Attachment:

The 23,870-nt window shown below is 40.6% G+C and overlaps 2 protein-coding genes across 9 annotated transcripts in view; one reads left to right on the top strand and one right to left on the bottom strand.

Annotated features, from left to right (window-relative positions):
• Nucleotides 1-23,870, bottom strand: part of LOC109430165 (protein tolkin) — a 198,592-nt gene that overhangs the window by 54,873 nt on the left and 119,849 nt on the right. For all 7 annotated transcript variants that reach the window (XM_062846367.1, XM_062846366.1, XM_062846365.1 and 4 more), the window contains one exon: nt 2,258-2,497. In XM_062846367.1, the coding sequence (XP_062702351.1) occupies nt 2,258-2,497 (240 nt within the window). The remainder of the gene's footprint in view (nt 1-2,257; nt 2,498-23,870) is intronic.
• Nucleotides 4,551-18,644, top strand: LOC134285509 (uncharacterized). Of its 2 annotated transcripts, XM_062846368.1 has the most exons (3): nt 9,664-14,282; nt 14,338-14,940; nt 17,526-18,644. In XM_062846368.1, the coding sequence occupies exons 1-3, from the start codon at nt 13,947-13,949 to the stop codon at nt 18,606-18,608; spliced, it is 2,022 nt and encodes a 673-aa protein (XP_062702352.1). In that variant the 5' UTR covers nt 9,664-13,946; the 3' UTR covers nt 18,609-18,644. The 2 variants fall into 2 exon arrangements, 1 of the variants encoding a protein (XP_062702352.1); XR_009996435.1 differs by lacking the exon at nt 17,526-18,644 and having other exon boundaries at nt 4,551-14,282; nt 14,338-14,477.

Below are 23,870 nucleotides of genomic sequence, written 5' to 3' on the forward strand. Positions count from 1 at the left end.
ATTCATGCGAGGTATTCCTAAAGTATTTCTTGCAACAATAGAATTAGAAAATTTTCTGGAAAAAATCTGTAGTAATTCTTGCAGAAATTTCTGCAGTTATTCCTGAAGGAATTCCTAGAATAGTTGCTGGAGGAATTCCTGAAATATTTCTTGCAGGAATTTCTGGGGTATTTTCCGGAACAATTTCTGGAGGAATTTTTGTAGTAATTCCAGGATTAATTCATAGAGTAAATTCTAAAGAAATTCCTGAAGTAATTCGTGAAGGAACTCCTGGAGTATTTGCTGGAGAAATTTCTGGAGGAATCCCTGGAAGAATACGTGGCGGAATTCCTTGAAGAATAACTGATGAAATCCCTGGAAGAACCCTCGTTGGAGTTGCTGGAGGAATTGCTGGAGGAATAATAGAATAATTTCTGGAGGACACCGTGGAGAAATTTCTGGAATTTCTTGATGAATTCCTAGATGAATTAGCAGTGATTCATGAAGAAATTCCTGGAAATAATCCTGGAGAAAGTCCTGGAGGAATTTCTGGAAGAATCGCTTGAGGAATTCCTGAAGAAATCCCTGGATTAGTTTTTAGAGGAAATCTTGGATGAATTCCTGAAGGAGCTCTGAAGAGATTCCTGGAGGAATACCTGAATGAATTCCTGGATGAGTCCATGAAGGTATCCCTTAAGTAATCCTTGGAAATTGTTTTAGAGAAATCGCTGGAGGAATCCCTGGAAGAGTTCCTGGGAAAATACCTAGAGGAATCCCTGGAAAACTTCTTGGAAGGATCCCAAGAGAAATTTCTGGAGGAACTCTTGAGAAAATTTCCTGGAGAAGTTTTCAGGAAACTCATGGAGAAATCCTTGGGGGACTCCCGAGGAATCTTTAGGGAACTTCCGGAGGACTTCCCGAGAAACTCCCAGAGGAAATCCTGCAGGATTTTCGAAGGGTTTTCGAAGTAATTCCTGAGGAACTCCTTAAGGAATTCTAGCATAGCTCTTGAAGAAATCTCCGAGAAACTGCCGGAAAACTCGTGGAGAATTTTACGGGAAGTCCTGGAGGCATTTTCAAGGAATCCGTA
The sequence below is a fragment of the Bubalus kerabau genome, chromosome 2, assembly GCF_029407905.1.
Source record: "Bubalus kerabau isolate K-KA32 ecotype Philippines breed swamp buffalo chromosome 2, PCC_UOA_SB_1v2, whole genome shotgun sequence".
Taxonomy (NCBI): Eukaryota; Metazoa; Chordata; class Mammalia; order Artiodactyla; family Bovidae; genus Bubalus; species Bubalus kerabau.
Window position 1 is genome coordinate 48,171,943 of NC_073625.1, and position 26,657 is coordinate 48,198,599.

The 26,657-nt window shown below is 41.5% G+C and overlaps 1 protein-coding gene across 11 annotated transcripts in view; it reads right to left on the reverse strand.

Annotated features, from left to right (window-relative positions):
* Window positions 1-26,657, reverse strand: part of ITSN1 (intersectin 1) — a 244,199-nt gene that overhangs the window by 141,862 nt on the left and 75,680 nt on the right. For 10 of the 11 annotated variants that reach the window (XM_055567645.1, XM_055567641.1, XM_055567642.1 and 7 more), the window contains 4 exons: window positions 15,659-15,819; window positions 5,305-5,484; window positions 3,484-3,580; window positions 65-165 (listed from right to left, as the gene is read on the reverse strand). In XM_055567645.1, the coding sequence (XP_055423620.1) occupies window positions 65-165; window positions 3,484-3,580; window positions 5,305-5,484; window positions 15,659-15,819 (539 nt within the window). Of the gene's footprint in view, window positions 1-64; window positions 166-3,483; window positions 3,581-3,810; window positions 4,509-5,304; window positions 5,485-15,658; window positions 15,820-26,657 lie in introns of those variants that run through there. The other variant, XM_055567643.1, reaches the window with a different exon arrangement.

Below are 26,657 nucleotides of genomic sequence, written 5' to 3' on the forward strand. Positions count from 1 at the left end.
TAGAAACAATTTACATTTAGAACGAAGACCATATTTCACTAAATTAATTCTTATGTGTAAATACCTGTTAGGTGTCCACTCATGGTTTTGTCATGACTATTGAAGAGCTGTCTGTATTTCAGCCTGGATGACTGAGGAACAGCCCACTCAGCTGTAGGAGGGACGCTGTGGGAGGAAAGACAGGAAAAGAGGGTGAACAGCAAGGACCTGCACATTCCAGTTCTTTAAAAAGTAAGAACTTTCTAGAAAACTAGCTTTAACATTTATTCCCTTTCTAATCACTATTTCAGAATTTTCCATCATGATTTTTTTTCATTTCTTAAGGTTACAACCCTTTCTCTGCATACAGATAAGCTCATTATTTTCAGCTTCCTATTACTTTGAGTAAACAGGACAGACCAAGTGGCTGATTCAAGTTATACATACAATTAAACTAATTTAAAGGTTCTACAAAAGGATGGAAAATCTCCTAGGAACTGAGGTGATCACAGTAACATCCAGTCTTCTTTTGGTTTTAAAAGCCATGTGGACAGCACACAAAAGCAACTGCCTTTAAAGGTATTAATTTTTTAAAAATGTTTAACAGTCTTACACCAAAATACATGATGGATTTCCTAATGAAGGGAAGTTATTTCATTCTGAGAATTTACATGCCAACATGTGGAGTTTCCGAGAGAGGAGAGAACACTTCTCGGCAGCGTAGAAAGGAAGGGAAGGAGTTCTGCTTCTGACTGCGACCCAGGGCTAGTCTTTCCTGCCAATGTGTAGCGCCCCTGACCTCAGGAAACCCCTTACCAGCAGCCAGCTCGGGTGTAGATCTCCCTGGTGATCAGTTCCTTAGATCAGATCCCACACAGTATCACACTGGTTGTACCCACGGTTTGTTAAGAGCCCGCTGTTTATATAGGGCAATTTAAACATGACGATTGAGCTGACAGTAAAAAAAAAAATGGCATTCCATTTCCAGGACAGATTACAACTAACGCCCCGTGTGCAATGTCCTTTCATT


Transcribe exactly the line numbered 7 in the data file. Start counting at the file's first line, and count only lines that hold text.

The sequence below is a fragment of the Bubalus kerabau genome, chromosome 2, assembly GCF_029407905.1.